I swear, I do not ask for these things to happen to me. They just do. I am simply reporting the facts as they occurred…
It seemed to be a perfectly nice visit to a school with a good reputation who has enough money to purchase national academy members in order to increase their prestige. I was happy to have been invited to give a talk to this school. I was looking forward to impressing the scientists there with my cool science and my fast wit.
For those of you who don’t know, when you go to give a seminar, they put you through your paces. Not only are you there to perform for the people of the university who might happen to have the time to come to your seminar, but you also have 30 – 45 minute, back-to-back meetings all day with various faculty members. You typically eat lunch with students or faculty and then also have a dinner with faculty members. At each meeting you typically discuss the science of the person with whom you are visiting. It is possible to be talking about all matter of science within the span of 20 minutes, so you have to bring your A-game. I was ready for my long, exhausting day of fast-paced science. I wore a smart outfit and had updated my talk with some new data and cute animations and movies. I had great meetings all morning. The seminar is over lunch, but they gave me my food early, so I could eat (this sometimes doesn’t happen, so you should always bring snacks in your bag just in case). By the way, this is the same way an interview goes except for 2+ days.
So, I was having a good day. I got up to give my talk and just before it started an older gentleman came and sat in the second row. It was clear that he was a big deal. A national academy member (NAM). This group had three, and I know two of them pretty well. Of course, the two guys I know were out of town that day. I had never met this guy before, but the other two were pretty nice to me and liked my science. I began my talk with my usual quiz. See, I do a lot of active learning in my talks because (1) people remember it, and (2) people don’t fall asleep, and (3) people like it. Seriously, it is much more entertaining when you break the 4th wall (see post). 99% of people who hear one of my talks, love this style. At about the 3rd slide, NAM leans over the his neighbor and whispers something. Not too loud, but obvious to me what he is doing. I explain to the audience that I am using active participation of the audience to engage and to keep you from sleeping during my talk. That gets a few laughs.
The next time I have an activity for the audience, NAM does it again – he whispers. It is clear that he isn’t digging my talk style. But, I dig in. This is my talk, and I am not going to let him passively bully me… I didn’t have to wait long for him to stop being so passive about his bullying. About 20 minutes into the talk, I ask something of the audience like, “What do you think this means?” And NAM says very loudly, “Why don’t you just tell us instead of making us answer?” I get embarrassed. My face heats up (apparently red to match the temperature). My heart is pounding. I want to burst into tears.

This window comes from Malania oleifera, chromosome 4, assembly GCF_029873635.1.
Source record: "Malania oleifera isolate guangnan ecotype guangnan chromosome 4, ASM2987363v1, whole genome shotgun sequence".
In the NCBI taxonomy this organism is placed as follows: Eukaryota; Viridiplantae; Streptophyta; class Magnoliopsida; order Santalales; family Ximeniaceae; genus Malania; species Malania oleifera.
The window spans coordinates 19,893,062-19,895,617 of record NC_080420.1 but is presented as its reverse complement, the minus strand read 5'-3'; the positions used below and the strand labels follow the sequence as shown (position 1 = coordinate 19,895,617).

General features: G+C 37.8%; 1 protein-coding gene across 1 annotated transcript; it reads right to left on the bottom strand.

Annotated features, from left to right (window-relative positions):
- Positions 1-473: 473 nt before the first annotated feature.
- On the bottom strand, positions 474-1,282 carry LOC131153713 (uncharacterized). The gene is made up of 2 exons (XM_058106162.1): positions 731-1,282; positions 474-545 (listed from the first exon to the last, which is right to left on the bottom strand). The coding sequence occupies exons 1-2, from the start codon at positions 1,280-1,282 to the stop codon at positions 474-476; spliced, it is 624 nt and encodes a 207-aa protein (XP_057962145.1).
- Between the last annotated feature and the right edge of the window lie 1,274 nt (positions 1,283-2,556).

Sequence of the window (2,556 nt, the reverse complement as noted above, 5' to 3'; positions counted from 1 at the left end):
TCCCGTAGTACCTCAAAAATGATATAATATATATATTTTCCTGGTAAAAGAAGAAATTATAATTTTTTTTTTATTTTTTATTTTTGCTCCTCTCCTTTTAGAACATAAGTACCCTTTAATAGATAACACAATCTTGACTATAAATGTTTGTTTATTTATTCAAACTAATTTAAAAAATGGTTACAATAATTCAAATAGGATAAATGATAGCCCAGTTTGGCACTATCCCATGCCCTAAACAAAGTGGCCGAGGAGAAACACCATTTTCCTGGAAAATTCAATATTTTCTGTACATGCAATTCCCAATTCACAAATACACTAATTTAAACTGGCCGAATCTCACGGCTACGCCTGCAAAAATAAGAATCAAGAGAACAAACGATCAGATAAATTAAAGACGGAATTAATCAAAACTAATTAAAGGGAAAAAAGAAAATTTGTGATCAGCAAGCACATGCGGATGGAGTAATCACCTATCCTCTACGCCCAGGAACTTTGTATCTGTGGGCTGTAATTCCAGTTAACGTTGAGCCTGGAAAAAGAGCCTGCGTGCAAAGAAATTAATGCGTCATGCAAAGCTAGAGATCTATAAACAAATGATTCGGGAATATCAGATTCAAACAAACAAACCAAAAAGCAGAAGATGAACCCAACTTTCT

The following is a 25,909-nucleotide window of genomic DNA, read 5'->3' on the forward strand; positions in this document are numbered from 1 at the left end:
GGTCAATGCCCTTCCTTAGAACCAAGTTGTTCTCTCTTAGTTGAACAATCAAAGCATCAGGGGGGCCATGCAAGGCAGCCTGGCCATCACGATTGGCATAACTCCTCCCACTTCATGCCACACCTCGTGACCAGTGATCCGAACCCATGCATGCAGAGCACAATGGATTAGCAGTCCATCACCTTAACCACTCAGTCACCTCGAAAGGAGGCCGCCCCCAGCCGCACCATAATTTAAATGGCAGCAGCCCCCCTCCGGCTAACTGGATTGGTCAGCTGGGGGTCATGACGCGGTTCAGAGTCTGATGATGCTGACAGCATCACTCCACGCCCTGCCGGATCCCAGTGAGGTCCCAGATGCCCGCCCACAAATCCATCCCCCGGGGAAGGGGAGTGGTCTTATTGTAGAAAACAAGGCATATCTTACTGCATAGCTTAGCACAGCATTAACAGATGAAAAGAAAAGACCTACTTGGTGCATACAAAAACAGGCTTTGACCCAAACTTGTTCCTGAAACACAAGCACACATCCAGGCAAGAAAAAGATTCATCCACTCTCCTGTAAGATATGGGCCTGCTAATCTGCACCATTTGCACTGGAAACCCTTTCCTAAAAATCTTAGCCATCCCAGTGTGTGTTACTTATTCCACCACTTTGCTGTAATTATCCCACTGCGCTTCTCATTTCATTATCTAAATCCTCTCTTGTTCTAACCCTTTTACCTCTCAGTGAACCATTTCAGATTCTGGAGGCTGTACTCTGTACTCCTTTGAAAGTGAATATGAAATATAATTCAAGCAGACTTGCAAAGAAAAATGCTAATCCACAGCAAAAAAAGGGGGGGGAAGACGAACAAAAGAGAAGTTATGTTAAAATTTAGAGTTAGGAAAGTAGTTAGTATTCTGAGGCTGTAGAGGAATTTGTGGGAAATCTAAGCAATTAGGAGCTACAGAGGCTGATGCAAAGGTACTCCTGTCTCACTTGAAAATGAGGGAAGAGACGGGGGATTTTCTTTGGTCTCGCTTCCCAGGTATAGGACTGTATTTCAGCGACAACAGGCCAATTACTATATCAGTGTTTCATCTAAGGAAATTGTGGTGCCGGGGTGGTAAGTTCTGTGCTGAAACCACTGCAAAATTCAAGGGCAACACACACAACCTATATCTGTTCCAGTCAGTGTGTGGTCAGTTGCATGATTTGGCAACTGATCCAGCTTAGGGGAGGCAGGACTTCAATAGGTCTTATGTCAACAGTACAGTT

I make a comment about how this style is the best way to learn. NAM responds by saying, “Yeah, yeah. I know the literature, and that’s fine for a class where you want the students to remember what you say 5 weeks later for an exam, but this is a seminar.” WTF? Like, I don’t want people to remember my talk 5 weeks later? I want them to remember my work a year later. And, of course he knows the literature. The effing National Academy literally wrote the book on best practices in the classroom.
I respond with something like, “Well, this is how I made my talk, so I guess we’ll just have to continue on.” The very next slide has another quiz. I say, half apologetically, “Well, there’s another one. I guess we need to do it.” The students still give answers and respond. The next quiz I look at NAM and say, “Oh no, I know you don’t like this, but here we go again!” I make it into a joke that he doesn’t like what I am doing and I keep doing it. Making light of the situation does make me feel better, but I feel like total shit. This creep just fucked up my awesome talk.
Prior to this talk, only one person had ever criticized my “active learning” talk style. I gave a talk at a Gordon Conference and used candy as props to talk about a subject everyone in the room already knew and understood. Afterwards, one woman came up to me and say, “I thought that using active learning was really bad for a seminar or conference talk. Don’t get me wrong, I teach at a liberal arts school, and I use active learning in the classroom, but I just think it doesn’t have a place in conferences.” I was surprised that someone who is clearly an up-to-date educator would say that, and my face must have betrayed it, because she continued to say, “But you know what? Your talk is the only one of the morning session that I remember. So, I think I was wrong. I think active learning is useful at conferences, and I am glad you did it.” So, although she gave me crap for active learning at a conference, I actually changed her mind!
Of course, my day wasn’t over. In fact, I had a whole slate of meetings for the entire afternoon. The meeting just after my talk was with my host. He apologized for his NAM colleague. He told me some terrible stories about how he is like that to everyone, in the hopes that I wouldn’t feel like it was personal. But, it was personal. Just because he is a personal jack-ass to everyone, doesn’t mean it isn’t personal.